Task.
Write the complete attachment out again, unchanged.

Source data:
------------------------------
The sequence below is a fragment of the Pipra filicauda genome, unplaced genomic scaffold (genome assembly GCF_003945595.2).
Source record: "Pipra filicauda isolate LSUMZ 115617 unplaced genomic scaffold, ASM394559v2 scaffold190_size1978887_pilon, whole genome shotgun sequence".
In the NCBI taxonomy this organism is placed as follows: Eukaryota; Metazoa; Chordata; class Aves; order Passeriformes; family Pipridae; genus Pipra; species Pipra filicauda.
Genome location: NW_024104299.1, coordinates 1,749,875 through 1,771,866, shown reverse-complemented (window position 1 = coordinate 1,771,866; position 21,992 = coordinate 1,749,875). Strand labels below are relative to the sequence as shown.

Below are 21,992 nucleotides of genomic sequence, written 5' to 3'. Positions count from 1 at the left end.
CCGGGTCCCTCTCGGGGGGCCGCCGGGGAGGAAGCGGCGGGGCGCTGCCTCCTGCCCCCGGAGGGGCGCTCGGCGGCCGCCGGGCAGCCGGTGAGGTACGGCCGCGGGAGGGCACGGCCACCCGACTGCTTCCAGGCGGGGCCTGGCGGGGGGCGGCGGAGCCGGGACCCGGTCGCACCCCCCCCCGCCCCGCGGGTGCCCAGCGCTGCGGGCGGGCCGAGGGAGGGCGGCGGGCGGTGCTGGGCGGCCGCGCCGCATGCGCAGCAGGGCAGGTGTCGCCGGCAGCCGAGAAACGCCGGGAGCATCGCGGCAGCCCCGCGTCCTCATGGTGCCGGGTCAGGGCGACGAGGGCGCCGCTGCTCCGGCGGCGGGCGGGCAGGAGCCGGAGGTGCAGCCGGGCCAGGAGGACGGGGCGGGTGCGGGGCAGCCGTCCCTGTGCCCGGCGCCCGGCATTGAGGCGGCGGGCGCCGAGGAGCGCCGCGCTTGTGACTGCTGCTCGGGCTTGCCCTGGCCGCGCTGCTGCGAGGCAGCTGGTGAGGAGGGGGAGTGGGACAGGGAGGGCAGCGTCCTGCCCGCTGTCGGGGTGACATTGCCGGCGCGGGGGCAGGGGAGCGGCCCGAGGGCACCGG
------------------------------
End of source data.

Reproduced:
The sequence below is a fragment of the Pipra filicauda genome, unplaced genomic scaffold (genome assembly GCF_003945595.2).
Source record: "Pipra filicauda isolate LSUMZ 115617 unplaced genomic scaffold, ASM394559v2 scaffold190_size1978887_pilon, whole genome shotgun sequence".
In the NCBI taxonomy this organism is placed as follows: Eukaryota; Metazoa; Chordata; class Aves; order Passeriformes; family Pipridae; genus Pipra; species Pipra filicauda.
Genome location: NW_024104299.1, coordinates 1,749,875 through 1,771,866, shown reverse-complemented (window position 1 = coordinate 1,771,866; position 21,992 = coordinate 1,749,875). Strand labels below are relative to the sequence as shown.

Below are 21,992 nucleotides of genomic sequence, written 5' to 3'. Positions count from 1 at the left end.
CCGGGTCCCTCTCGGGGGGCCGCCGGGGAGGAAGCGGCGGGGCGCTGCCTCCTGCCCCCGGAGGGGCGCTCGGCGGCCGCCGGGCAGCCGGTGAGGTACGGCCGCGGGAGGGCACGGCCACCCGACTGCTTCCAGGCGGGGCCTGGCGGGGGGCGGCGGAGCCGGGACCCGGTCGCACCCCCCCCCGCCCCGCGGGTGCCCAGCGCTGCGGGCGGGCCGAGGGAGGGCGGCGGGCGGTGCTGGGCGGCCGCGCCGCATGCGCAGCAGGGCAGGTGTCGCCGGCAGCCGAGAAACGCCGGGAGCATCGCGGCAGCCCCGCGTCCTCATGGTGCCGGGTCAGGGCGACGAGGGCGCCGCTGCTCCGGCGGCGGGCGGGCAGGAGCCGGAGGTGCAGCCGGGCCAGGAGGACGGGGCGGGTGCGGGGCAGCCGTCCCTGTGCCCGGCGCCCGGCATTGAGGCGGCGGGCGCCGAGGAGCGCCGCGCTTGTGACTGCTGCTCGGGCTTGCCCTGGCCGCGCTGCTGCGAGGCAGCTGGTGAGGAGGGGGAGTGGGACAGGGAGGGCAGCGTCCTGCCCGCTGTCGGGGTGACATTGCCGGCGCGGGGGCAGGGGAGCGGCCCGAGGGCACCGG